A jet ski passes in the background as lifeguards paddle in to shore as participants in the New England Lifeguard Championships at Ogunquit Beach in this 2016 Seacoast Online file photo. Credit: Rich Beauchesne / Seacoast Online Credit: Rich Beauchesne / Seacoast Online

A lifeguard walkout caused a shortage of beach workers in Ogunquit heading into the busiest months of summer.

Longtime lifeguard J.P Argenti said the interim town manager stripped his lifeguard captain title and gave it to the fire chief, a move that triggered a lifeguard walkout. He had been fighting for more pay and hours for his veteran lifeguards.

“We were in a dangerous situation, and that’s the alarm bell I was trying to raise,” Argenti said. “The town officials were not taking me seriously. They decided we’re sick of talking to you, J.P., so they demoted me.”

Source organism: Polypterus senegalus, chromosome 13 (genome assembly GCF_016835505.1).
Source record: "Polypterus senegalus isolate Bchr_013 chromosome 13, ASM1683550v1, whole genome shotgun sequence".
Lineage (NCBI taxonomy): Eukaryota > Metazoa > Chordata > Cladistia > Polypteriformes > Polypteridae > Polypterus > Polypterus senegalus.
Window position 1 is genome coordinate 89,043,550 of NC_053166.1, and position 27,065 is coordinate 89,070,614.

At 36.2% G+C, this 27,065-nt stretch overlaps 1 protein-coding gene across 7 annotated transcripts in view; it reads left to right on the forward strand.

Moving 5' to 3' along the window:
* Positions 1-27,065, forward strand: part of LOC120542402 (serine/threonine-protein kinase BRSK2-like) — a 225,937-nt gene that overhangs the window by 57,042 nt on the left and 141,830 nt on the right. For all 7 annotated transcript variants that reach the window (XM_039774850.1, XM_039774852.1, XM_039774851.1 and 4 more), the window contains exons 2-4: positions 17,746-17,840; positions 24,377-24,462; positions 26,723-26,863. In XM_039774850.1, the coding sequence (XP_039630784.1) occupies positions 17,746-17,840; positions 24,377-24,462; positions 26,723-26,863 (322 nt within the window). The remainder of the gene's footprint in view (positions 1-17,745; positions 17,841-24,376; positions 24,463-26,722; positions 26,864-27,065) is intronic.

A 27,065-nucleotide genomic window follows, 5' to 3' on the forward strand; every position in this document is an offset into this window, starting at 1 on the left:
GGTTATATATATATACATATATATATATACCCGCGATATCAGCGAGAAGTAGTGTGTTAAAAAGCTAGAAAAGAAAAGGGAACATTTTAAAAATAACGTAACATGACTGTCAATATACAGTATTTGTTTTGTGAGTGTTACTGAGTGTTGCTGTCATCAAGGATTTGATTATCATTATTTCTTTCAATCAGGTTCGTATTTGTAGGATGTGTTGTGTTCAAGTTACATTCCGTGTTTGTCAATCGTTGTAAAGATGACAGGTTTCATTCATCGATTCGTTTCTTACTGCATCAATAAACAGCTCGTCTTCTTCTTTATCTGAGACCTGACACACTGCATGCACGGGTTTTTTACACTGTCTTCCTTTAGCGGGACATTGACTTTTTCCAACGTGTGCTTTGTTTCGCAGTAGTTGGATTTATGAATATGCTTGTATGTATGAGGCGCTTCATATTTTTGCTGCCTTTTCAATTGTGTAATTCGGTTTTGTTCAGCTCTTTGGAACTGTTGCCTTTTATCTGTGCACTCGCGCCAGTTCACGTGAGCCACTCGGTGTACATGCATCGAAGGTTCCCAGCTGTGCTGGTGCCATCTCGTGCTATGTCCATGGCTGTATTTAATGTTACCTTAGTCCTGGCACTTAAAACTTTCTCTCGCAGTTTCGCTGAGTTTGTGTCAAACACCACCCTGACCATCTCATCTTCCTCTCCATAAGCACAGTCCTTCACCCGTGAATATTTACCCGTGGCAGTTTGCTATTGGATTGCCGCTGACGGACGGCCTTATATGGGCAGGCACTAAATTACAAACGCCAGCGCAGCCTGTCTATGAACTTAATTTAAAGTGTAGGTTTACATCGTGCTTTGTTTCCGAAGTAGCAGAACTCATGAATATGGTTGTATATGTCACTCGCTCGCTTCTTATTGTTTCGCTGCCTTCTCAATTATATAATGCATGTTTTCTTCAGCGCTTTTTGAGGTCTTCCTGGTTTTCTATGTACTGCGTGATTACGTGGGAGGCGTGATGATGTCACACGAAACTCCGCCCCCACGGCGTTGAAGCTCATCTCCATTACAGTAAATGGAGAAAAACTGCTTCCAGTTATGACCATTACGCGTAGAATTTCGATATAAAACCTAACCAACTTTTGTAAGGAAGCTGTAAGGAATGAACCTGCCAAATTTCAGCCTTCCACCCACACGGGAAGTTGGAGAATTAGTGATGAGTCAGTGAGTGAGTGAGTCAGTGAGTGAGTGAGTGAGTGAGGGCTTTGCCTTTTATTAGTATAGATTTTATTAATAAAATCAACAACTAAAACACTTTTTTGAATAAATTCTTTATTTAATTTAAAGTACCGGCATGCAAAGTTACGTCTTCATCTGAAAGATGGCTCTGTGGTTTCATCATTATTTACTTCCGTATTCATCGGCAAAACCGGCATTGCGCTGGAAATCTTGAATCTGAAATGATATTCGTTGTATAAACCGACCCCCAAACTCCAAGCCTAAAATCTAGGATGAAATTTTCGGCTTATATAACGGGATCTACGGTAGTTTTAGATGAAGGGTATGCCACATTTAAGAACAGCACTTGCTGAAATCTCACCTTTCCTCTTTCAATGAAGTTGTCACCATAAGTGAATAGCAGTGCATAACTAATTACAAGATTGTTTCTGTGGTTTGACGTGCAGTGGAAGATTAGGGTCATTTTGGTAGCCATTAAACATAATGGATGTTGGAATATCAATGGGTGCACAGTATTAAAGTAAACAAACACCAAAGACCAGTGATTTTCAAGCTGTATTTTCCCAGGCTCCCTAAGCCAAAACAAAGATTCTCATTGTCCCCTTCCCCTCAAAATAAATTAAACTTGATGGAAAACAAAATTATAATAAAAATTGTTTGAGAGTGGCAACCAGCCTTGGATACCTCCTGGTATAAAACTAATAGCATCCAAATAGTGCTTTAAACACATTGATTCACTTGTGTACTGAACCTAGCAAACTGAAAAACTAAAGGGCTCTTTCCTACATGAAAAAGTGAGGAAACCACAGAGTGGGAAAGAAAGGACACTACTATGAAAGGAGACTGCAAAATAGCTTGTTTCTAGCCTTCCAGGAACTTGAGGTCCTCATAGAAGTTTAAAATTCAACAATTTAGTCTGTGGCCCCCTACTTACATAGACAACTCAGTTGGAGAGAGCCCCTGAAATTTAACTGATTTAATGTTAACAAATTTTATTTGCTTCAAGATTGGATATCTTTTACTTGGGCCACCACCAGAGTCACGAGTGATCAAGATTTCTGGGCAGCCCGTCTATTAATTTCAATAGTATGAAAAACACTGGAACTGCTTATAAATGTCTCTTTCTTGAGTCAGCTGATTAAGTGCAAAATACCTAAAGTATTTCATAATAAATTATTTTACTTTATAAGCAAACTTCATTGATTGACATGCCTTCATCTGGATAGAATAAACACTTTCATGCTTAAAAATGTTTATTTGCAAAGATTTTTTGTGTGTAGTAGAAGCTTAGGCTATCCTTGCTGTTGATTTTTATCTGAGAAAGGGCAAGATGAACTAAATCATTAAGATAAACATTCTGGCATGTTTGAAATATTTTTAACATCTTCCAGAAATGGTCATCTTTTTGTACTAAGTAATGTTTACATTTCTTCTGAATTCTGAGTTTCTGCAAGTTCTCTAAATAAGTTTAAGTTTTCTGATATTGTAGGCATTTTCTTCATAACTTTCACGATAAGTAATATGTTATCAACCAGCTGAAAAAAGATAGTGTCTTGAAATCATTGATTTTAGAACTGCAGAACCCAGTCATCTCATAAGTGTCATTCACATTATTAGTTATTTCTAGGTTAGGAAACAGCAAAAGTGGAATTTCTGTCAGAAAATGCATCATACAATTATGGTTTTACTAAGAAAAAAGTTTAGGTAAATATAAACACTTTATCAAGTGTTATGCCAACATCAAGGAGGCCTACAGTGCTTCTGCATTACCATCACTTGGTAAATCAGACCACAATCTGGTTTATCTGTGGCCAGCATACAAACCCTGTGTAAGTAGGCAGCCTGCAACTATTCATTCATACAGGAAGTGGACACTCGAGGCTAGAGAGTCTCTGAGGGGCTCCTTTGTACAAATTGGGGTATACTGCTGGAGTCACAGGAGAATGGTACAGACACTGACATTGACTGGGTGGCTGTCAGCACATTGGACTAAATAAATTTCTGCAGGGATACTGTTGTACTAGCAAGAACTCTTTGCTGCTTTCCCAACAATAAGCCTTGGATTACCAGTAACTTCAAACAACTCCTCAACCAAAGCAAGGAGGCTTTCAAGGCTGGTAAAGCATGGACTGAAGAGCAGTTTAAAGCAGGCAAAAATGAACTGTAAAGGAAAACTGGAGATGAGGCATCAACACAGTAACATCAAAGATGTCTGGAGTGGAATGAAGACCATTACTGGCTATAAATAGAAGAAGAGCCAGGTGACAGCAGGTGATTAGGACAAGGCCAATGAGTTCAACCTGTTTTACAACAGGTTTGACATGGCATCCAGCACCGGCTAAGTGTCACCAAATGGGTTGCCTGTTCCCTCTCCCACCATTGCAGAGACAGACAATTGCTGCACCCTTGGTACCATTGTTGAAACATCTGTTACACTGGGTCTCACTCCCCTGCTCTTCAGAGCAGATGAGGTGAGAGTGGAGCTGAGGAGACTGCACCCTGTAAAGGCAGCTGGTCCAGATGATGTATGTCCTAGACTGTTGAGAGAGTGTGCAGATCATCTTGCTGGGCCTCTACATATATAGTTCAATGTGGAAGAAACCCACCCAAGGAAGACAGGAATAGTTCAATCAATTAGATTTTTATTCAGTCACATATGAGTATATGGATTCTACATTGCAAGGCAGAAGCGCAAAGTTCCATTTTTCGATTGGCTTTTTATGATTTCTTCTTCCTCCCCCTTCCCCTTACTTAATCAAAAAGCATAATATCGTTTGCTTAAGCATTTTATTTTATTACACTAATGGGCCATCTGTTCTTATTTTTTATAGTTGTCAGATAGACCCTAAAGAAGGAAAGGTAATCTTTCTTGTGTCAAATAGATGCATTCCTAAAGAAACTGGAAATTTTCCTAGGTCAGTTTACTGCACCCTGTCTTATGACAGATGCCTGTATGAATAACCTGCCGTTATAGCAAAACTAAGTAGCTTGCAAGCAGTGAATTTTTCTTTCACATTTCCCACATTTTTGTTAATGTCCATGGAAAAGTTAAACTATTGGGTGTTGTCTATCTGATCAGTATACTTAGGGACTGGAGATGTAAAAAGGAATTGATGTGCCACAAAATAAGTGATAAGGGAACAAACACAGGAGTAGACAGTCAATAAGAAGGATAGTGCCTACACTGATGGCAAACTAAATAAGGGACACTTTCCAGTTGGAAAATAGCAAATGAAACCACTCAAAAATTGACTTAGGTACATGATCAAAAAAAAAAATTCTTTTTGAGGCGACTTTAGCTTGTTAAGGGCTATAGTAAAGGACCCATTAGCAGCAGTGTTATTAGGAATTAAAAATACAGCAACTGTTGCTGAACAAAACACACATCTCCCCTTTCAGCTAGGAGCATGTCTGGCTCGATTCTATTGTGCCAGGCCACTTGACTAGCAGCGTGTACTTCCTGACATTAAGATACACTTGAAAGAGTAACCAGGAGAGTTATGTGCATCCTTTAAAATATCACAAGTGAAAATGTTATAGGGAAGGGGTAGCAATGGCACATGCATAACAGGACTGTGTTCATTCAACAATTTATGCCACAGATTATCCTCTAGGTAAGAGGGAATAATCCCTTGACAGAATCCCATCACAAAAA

The fire chief said the move was designed to have fewer department heads report to the town manager, but also to free up Argenti’s administrative duties to give him more time on the beach.

“There was really no intent to have a change in personnel. And unfortunately, some folks walked away,” Ogunquit Fire Chief Russell Osgood said. “But the ones that are here now are doing a great job.”

Twenty-one lifeguards are still on the job, but as many as 15 left, including those with the most experience.

As a result, two lifeguard stands went unmanned Monday in the more sparsely-populated area of Ogunquit Beach.

“Which leaves about an eight-tenths of a mile stretch with no guards,” Argenti said.

Because of the shortage, the fire chief plans to shift lifeguard stands down the beach for better coverage and to take a proactive approach.

“We’re reducing the depth that people can go in so they don’t get into trouble in the first place,” Osgood said.

Argenti is asking for public support to reinstate him as captain, but town leaders are already looking for new lifeguards.